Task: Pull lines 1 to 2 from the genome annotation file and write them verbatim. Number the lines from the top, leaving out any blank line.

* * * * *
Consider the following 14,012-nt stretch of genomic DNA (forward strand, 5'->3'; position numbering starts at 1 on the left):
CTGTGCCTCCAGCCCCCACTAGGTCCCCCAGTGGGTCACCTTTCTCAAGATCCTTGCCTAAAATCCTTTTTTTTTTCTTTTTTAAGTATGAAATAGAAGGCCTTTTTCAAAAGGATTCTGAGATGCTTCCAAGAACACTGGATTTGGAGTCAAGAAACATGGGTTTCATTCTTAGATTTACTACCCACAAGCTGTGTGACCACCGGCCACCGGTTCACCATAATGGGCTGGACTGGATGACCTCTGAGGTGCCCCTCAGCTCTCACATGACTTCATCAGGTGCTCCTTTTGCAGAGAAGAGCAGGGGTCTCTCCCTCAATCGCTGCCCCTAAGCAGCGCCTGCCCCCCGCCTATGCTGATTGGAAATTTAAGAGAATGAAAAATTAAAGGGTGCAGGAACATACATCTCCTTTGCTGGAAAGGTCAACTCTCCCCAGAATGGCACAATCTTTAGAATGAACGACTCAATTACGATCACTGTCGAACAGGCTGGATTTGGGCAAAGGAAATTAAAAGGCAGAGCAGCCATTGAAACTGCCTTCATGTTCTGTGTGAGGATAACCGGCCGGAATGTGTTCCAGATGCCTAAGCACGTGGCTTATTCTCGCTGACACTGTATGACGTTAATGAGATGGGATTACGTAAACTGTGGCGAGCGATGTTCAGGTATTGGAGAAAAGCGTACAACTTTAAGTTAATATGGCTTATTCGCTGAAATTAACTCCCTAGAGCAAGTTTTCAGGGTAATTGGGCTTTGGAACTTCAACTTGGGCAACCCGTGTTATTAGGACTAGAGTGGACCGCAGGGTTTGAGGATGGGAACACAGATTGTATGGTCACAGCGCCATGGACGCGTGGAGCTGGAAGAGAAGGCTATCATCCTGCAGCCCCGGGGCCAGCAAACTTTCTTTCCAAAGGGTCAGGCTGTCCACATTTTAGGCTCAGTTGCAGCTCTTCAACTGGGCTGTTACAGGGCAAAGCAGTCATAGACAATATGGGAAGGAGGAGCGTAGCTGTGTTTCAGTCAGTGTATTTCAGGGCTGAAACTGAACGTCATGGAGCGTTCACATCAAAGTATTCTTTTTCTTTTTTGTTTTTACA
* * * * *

Consider the following 14,012-nt stretch of genomic DNA (forward strand, 5'->3'; position numbering starts at 1 on the left):
CTGTGCCTCCAGCCCCCACTAGGTCCCCCAGTGGGTCACCTTTCTCAAGATCCTTGCCTAAAATCCTTTTTTTTTTCTTTTTTAAGTATGAAATAGAAGGCCTTTTTCAAAAGGATTCTGAGATGCTTCCAAGAACACTGGATTTGGAGTCAAGAAACATGGGTTTCATTCTTAGATTTACTACCCACAAGCTGTGTGACCACCGGCCACCGGTTCACCATAATGGGCTGGACTGGATGACCTCTGAGGTGCCCCTCAGCTCTCACATGACTTCATCAGGTGCTCCTTTTGCAGAGAAGAGCAGGGGTCTCTCCCTCAATCGCTGCCCCTAAGCAGCGCCTGCCCCCCGCCTATGCTGATTGGAAATTTAAGAGAATGAAAAATTAAAGGGTGCAGGAACATACATCTCCTTTGCTGGAAAGGTCAACTCTCCCCAGAATGGCACAATCTTTAGAATGAACGACTCAATTACGATCACTGTCGAACAGGCTGGATTTGGGCAAAGGAAATTAAAAGGCAGAGCAGCCATTGAAACTGCCTTCATGTTCTGTGTGAGGATAACCGGCCGGAATGTGTTCCAGATGCCTAAGCACGTGGCTTATTCTCGCTGACACTGTATGACGTTAATGAGATGGGATTACGTAAACTGTGGCGAGCGATGTTCAGGTATTGGAGAAAAGCGTACAACTTTAAGTTAATATGGCTTATTCGCTGAAATTAACTCCCTAGAGCAAGTTTTCAGGGTAATTGGGCTTTGGAACTTCAACTTGGGCAACCCGTGTTATTAGGACTAGAGTGGACCGCAGGGTTTGAGGATGGGAACACAGATTGTATGGTCACAGCGCCATGGACGCGTGGAGCTGGAAGAGAAGGCTATCATCCTGCAGCCCCGGGGCCAGCAAACTTTCTTTCCAAAGGGTCAGGCTGTCCACATTTTAGGCTCAGTTGCAGCTCTTCAACTGGGCTGTTACAGGGCAAAGCAGTCATAGACAATATGGGAAGGAGGAGCGTAGCTGTGTTTCAGTCAGTGTATTTCAGGGCTGAAACTGAACGTCATGGAGCGTTCACATCAAAGTATTCTTTTTCTTTTTTGTTTTTACA